Identifying differential effects of talk about different mental states requires that several mental states be examined in the same study. Not all studies provide such comparative data. As I have already noted, many studies focus solely on emotion talk. A smaller number consider cognitive states only (e.g., Furrow, Moore, Davidge, & Chiasson, 1992; Howard, Mayeux, & Naigles, 2008).

When multiple states are included, the most frequently examined are those shown in Table 7.2. Of the various categories, perception is the least often studied. Perception was included, however, in the infancy studies discussed in Chapter 6 (Roberts et al., 2013; Slaughter et al. 2008, 2009), and it appears as well in some studies of postinfant development (e.g., Adrian, Clemente, Villanueva, & Rieffe, 2005). Other categories not listed in the table (e.g., preferences, goals) are found

Table 7.2 Categories and Examples ofMental State Words




Think, know, believe, remember, understand, recognize, imagine, forget, explain, expect, find out, mean, guess, idea, learn, wonder


Happy, cheerful, pleased, excited, proud, enjoy, fun, joy, sad, angry, frightened, scared, upset, fed up, worried, hate, shame


Want, hope, wish, prefer, fancy, need, miss, would like, would love


See, look, watch, listen, hear, peek

in a handful of studies, although in at least some instances the category label may be just a different term for a concept typically addressed under another heading (e.g., “volition” instead of “desire”).

As the examples in the table suggest, assigning terms to particular categories is generally straightforward. It is not always straightforward, however. Symons (2004) offers one example. Depending on the context, “dream” or “dreamy” might refer to a cognitive state, a desire, or an emotion. Similarly, the phrase “was hurt” might refer to an emotional reaction (and thus would need to be included) or a physical injury (and thus would need to be ignored). Because of such complexities, all studies report interobserver reliability, and the reliabilities are generally quite good.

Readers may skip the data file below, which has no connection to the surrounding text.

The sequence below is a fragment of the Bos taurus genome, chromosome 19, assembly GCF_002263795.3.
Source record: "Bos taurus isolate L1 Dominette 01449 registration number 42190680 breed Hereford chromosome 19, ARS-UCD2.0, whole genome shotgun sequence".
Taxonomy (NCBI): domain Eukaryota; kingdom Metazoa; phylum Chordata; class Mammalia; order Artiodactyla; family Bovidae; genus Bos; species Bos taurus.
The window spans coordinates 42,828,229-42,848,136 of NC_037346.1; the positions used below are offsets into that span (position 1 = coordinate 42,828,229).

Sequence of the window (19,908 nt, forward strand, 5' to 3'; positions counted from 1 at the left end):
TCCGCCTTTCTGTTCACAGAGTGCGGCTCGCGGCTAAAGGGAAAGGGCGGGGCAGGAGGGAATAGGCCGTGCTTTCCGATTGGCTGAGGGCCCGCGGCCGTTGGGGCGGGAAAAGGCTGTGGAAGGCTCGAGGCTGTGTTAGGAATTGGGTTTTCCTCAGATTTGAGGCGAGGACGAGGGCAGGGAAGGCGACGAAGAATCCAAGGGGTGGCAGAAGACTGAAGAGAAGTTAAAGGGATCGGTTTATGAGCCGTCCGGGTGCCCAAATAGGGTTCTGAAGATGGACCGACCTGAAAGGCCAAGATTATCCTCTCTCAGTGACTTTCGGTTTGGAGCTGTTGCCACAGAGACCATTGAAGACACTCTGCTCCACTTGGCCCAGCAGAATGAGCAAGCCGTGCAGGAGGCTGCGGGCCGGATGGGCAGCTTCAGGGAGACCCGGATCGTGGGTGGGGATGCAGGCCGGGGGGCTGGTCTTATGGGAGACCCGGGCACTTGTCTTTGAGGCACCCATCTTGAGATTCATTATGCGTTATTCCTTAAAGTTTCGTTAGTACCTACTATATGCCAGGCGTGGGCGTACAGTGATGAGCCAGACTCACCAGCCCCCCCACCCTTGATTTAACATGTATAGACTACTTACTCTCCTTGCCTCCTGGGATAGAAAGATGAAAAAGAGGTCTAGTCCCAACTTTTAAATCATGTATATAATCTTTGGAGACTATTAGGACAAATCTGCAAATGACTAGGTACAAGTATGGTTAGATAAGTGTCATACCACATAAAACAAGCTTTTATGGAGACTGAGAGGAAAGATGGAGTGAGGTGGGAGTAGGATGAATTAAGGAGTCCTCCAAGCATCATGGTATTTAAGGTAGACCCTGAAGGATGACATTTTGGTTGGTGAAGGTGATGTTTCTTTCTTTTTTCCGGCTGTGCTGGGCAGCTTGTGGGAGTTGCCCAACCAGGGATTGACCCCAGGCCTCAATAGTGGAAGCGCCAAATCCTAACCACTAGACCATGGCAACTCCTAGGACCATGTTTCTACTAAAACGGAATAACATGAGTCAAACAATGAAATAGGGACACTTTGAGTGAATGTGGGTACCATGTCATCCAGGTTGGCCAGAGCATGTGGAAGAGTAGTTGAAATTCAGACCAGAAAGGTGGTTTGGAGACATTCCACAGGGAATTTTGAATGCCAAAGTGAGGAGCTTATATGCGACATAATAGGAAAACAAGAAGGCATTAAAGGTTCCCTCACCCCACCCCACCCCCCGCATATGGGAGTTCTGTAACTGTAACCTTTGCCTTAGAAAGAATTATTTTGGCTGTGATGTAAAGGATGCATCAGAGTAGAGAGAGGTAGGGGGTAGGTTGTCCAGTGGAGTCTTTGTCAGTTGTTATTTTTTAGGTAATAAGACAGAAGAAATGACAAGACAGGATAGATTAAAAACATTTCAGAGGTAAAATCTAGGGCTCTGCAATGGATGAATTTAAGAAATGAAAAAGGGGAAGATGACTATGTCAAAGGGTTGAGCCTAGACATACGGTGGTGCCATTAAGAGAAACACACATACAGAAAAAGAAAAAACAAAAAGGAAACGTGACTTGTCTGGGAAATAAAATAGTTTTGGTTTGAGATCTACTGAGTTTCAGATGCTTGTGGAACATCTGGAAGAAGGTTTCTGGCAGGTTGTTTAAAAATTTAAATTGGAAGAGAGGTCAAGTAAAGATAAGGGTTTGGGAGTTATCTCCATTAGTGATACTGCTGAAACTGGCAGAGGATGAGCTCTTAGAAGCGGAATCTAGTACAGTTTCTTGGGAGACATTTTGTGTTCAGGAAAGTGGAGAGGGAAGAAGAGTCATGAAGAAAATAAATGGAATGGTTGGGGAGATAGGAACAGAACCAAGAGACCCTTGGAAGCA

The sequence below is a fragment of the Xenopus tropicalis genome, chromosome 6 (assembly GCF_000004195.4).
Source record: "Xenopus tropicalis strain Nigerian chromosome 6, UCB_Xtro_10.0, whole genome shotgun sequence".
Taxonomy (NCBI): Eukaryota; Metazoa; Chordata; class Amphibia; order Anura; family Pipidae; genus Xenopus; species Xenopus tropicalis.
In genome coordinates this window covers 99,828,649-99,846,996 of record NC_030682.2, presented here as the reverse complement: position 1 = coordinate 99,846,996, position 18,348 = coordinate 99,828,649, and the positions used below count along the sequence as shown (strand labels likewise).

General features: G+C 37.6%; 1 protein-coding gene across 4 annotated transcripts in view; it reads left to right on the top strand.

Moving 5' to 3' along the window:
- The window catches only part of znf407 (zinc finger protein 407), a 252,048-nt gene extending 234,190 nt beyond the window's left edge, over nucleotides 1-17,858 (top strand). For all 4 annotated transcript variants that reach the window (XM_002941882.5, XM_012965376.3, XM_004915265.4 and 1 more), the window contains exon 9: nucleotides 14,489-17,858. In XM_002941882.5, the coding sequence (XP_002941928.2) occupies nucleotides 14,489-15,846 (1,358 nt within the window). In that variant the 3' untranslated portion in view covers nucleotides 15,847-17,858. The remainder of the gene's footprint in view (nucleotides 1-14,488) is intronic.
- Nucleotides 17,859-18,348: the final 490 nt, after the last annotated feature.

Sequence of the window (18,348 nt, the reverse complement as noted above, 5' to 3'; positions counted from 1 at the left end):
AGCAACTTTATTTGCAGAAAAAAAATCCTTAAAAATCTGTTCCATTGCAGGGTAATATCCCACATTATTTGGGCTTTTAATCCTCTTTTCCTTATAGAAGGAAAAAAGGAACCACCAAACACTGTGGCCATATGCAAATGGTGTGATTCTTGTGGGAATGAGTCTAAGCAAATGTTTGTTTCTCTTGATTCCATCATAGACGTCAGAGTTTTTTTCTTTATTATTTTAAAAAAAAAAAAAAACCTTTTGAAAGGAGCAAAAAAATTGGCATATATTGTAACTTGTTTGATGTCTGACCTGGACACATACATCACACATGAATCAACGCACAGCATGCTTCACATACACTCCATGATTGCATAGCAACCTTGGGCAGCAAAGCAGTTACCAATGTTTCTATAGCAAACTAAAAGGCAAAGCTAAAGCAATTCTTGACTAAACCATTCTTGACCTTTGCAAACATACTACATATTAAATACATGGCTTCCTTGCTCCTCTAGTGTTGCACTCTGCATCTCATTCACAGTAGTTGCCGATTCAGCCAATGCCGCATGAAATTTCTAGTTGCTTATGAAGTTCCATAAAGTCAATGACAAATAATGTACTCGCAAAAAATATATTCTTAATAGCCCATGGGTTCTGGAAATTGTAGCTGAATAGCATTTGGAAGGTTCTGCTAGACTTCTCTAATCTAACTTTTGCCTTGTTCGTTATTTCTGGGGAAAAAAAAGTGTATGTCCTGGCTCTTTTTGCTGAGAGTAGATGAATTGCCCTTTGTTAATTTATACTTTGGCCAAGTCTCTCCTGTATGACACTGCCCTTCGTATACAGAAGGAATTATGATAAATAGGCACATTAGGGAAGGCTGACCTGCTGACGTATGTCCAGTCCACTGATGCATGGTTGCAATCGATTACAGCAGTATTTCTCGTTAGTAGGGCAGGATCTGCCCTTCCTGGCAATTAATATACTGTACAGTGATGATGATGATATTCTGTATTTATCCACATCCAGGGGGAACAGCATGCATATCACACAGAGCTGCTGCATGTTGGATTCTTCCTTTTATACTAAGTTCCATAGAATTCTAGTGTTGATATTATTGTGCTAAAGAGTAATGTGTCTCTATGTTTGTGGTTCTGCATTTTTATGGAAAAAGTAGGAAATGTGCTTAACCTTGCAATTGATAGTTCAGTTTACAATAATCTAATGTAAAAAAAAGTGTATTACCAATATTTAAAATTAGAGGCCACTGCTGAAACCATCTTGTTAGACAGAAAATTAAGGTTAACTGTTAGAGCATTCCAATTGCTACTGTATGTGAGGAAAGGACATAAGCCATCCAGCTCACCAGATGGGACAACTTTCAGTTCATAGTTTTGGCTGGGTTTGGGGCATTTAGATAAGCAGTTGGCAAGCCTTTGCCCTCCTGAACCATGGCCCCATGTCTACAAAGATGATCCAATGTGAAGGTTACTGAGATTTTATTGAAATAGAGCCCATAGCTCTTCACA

In addition to deciding about particular items, researchers must make two general decisions about their coding system. One is whether to apply so-called exclusionary rules. This issue arises most obviously in the coding of cognitive terms. In some instances a cognitive term seems to function more as a conversational device than as a genuine mental state reference (e.g., “You know?” “Guess what”). Some researchers (e.g., Ensor & Hughes, 2008) exclude such conversational uses from their cognitive tally; others (e.g., Jenkins et al., 2003) do not. This decision may have some effect on conclusions about children’s mental state understanding, especially young children (Brown, Donelan-McCall, & Dunn, 1996). There is no evidence that it affects conclusions about parental talk.

The second decision about coding concerns whether to correct for verbosity. Some parents talk more than others, and they may produce more mental state words simply because they are producing more words in general. For this reason, some researchers (e.g., Slaughter et al., 2008) use proportion scores rather than totals in their analyses. Others (e.g., Ruffman, Slade, & Crowe, 2002) work with raw totals, the argument being that more exposure means more information about mental states, even if the exposure comes in the midst of a good deal of less relevant input. As with exclusionary rules, this decision may affect the descriptive information from a study, but there is no evidence that it affects conclusions about the effects of parental talk.

A final point about coding is a more substantive one. In many studies, tabulation of mental state words is the only goal of the observational system, and the total number of such words is the only aspect of parental talk examined in the analyses. Some researchers, however, have gone beyond a simple tally of words in an attempt to identify variations in the quality of the linguistic input that children receive. The various ways of defining quality, as well as possible effects of differences in the quality of parental talk, will be an important theme in the review of studies.